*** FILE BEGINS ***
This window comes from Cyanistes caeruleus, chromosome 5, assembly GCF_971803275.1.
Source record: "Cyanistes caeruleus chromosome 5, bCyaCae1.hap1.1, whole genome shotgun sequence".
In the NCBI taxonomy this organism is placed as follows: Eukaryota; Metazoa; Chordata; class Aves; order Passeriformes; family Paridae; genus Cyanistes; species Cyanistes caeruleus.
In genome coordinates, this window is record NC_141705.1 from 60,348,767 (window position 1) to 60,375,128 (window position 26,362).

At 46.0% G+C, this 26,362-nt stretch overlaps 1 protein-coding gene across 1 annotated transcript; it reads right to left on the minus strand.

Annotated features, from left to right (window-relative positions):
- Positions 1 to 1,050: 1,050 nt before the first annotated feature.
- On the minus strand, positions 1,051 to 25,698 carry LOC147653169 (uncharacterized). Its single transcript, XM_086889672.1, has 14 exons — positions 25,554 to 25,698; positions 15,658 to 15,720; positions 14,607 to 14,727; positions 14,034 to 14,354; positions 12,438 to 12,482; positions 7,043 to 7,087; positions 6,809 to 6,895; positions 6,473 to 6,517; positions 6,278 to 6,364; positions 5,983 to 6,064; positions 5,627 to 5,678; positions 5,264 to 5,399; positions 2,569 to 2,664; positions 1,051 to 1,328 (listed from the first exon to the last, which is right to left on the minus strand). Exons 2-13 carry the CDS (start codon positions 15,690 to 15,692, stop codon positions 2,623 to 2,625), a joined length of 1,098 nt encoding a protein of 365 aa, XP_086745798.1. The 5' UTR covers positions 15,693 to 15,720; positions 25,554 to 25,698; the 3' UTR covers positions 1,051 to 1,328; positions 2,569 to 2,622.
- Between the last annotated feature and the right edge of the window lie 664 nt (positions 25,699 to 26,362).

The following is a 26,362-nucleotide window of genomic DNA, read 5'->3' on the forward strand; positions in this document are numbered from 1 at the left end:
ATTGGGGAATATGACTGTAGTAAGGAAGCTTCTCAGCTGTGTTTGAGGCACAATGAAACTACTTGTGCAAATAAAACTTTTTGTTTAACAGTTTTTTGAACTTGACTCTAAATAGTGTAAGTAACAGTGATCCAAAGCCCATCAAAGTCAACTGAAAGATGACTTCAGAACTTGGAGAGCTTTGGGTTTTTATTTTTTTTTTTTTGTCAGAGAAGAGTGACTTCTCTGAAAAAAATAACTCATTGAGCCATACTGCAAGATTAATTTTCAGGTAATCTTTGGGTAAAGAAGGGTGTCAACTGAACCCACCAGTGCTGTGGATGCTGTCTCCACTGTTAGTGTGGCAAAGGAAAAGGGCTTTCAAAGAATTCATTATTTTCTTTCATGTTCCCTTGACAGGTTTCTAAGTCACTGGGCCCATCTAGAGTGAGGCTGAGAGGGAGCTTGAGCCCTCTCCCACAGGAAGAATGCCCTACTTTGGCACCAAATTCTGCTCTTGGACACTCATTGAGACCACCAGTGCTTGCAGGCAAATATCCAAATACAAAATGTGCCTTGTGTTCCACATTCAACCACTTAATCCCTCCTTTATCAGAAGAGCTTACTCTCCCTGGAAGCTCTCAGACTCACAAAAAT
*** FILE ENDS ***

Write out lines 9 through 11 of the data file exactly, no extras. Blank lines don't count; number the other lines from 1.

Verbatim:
- Between the last annotated feature and the right edge of the window lie 664 nt (positions 25,699 to 26,362).

The following is a 26,362-nucleotide window of genomic DNA, read 5'->3' on the forward strand; positions in this document are numbered from 1 at the left end:
ATTGGGGAATATGACTGTAGTAAGGAAGCTTCTCAGCTGTGTTTGAGGCACAATGAAACTACTTGTGCAAATAAAACTTTTTGTTTAACAGTTTTTTGAACTTGACTCTAAATAGTGTAAGTAACAGTGATCCAAAGCCCATCAAAGTCAACTGAAAGATGACTTCAGAACTTGGAGAGCTTTGGGTTTTTATTTTTTTTTTTTTGTCAGAGAAGAGTGACTTCTCTGAAAAAAATAACTCATTGAGCCATACTGCAAGATTAATTTTCAGGTAATCTTTGGGTAAAGAAGGGTGTCAACTGAACCCACCAGTGCTGTGGATGCTGTCTCCACTGTTAGTGTGGCAAAGGAAAAGGGCTTTCAAAGAATTCATTATTTTCTTTCATGTTCCCTTGACAGGTTTCTAAGTCACTGGGCCCATCTAGAGTGAGGCTGAGAGGGAGCTTGAGCCCTCTCCCACAGGAAGAATGCCCTACTTTGGCACCAAATTCTGCTCTTGGACACTCATTGAGACCACCAGTGCTTGCAGGCAAATATCCAAATACAAAATGTGCCTTGTGTTCCACATTCAACCACTTAATCCCTCCTTTATCAGAAGAGCTTACTCTCCCTGGAAGCTCTCAGACTCACAAAAAT